The asana worked its magic, as ever. Starting with some gentle Sivananda-style sun salutations I worked my poor aching hips open (all that walking up and down and up and down the beach?) before coming up into some Primary Series sun salutation Bs, through the standing poses (good old favourites especially: utthita trikonsana and parivrtta trikonasanas), incorporating some spontaneous heart-opening and back bends, and down to seated forward folds and the finishing sequence.
By the time I was done I didn’t want to leave, but stayed for a few more deep backbends (bow and locust), understanding now in this heat how it is the Indian yogis can contort themselves into all kinds of impossible positions, the heat and humidity literally melting you like plasticine, softening away all tension and stiffness so that, even if unlike me you were schooled pre-Thatcher and had all the benefits of free milk, your hardened bones are no obstacle to even the most esoteric of poses.
As I came down to rest in pidgeon and baddha konasana, resting my third eye on the ground, gratitude was flooding my body, heart and mind. I could forgive myself for my momentary flightly selfishness, come back to the greater point and purpose of my sojourn here in the lovely Agonda – a world away from the tensions and responsibilities of life in England – and for my continued exile while I go to Hong Kong next week for three months. I could feel myself wishing to make the most of this gift of time to heal and reconnect with myself in the knowledge that this will help me heal and reconnect with others. For as Swami Rama writes: “non-attachment properly understood means love… When yogis speak of non-attachment they are not teaching indifference, but are teaching how to genuinely and selflessly love others.”
We often take non-attachment to mean to objects, material possessions; but for the yogi, this includes people. Surely there can be no harder practice than non-attachment to those we love? How can we care when we so easily take ourselves away, half way around the world when they need us most? It is still something I am trying to reconcile myself to – possibly a deep hurt I have inflicted and continue to inflict on myself and others. But sometimes one knows – one feels – the weakness, the futility of holding on, and the greater strength of letting go, if only for a short time in order that you both may have the room, the air and light to grow.
Before our teacher and monk Kasheva left last week for the hills of Dharmasala, he performed reiki on me. It was an incredible experience in which many things came up – the floods in Uttarkashi last summer among them.; many tears followed and the message “LET GO” reverberated clearly: Let go of pain, let go of possessions, let go of attachments, let go of old habits, let go of fear. Accept life and death. Choose vitality, choose creativity, choose transformation, and attain transcendence. These were the words that came to me – promises of what I could achieve if I could just practice letting go, if I changed my old thought and emotional patterns, my samskaras, and started living in the now, for today, for bliss.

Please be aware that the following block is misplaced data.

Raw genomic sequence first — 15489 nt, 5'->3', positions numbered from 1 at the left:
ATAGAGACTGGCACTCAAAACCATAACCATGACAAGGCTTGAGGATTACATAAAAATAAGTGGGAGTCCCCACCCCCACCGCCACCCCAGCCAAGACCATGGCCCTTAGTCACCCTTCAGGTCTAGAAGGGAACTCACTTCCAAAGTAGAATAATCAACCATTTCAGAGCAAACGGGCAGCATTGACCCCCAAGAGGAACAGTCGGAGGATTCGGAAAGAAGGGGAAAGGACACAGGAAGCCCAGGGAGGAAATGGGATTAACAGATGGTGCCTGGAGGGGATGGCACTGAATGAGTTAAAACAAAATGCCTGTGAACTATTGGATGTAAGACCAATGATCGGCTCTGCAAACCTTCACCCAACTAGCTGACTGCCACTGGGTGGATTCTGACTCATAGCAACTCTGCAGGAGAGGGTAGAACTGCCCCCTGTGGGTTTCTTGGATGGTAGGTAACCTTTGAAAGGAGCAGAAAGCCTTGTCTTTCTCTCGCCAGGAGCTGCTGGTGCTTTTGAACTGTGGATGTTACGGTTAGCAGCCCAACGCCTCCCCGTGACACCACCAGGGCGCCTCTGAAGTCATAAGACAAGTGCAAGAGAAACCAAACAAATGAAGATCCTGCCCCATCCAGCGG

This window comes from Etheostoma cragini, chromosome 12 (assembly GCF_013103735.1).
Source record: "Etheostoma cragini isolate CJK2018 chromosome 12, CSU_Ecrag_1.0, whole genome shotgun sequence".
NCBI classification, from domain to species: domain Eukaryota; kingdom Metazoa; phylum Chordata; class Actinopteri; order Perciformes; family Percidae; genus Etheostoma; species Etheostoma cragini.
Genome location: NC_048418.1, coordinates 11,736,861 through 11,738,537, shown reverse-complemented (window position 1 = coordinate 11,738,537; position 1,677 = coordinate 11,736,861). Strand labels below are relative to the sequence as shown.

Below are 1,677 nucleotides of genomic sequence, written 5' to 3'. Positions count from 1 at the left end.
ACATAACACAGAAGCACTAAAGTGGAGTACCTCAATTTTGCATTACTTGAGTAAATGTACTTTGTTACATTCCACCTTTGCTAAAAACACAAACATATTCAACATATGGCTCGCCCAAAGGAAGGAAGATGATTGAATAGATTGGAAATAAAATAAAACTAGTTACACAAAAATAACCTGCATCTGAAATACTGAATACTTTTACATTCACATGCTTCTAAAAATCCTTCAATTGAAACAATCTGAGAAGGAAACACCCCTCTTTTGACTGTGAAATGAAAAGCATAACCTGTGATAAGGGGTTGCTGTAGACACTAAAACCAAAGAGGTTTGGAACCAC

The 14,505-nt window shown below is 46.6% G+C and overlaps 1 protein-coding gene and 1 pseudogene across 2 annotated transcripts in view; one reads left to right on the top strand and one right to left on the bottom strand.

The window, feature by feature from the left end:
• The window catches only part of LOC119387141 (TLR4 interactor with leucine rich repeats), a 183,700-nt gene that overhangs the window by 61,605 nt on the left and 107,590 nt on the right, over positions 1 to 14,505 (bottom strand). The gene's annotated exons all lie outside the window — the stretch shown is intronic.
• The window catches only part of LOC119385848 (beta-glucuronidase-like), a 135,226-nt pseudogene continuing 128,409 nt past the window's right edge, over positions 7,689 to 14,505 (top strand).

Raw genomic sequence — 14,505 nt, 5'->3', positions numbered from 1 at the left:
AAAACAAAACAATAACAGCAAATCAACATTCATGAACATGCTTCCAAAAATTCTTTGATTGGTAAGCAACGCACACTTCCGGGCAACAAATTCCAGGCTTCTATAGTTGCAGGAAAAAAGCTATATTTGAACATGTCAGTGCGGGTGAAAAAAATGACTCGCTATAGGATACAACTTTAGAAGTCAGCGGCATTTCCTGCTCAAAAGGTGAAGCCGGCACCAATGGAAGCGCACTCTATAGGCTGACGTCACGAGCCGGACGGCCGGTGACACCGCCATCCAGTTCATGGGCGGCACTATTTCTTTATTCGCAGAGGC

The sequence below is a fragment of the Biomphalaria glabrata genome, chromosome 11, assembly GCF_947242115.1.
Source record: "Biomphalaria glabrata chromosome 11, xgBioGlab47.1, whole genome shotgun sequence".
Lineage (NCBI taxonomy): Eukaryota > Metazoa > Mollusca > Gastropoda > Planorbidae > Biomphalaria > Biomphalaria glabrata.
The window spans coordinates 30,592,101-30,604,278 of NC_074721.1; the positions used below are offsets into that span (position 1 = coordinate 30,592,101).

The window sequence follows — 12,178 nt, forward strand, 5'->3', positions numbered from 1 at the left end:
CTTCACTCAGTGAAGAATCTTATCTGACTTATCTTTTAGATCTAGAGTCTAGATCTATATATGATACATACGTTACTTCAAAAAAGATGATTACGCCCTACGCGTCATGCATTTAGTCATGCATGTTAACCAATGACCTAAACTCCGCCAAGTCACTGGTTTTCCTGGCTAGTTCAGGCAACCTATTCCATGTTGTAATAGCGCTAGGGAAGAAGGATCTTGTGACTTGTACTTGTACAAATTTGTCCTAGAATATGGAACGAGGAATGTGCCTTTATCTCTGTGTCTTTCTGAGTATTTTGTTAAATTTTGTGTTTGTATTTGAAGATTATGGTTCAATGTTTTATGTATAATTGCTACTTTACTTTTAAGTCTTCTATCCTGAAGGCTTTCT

Why would we choose anything else? Why would we choose to live in unhappiness? Many would argue that we do not choose to, but that pain and suffering comes to find us. But who has not encountered troubles – a car crash, a divorce, bankruptcy, a tsunami, flood or famine? Who has not had a parent, sibling or child die, or if not yet, then will do – must do – one day?
There is a story of a woman who, grieving for the death of her child, went to Buddha entreating him to tell her why she should suffer in this way. He told her to take a bowl, fill it with rice, bring it back and he would tell her the answer; but, he said, she could not beg rice from any house that had been touched by grief. A week later the woman came back empty-handed. “I understand now,” she said. For every house had been touched with grief. The question then should not be ‘why do I suffer?’ but ‘why is there suffering?’ And if suffering is universal why can I not still be happy in spite of it? Or if happy is too trite a word, why can I not be accepting, peaceful, content?
Cultivating this state of santosha (contentment) is not easy. Like me with the flies at breakfast yesterday morning, we are all too easily irritated, too easily distracted, too easily angered. But yoga and meditation do help – for me, at least. They work to erase the ego, erase the sense of difference that separates me from the flies, from the restaurant owner, from the tuk tuk driver who is always trying to get an extra 50 rupees for his fare, and reveals to me the underlying sameness of ourselves, our existence. My true self is as kind of myself as it is to the tuk tuk driver, giving him the extra money he so desperately needs in this quiet end of the season and myself the extra slice of peanut butter and banana on toast my mind and body craves after a wonderful, energetic, life-enhancing asana practice.
I can’t claim – or even hope – to have reached Samadhi, but as I gaze at the henna tattoo making its way from the middle of my forearm to the tip of my middle finger, I am reminded of how far I have come and of where I hope to go. There may be many twists and turns, detours and diversions along the way, but these are all a part and parcel of the infinitely charming, mysteriously beautiful overall design – sometimes baffling, sometimes labyrinthine – but always always delightful. Forever a part of you.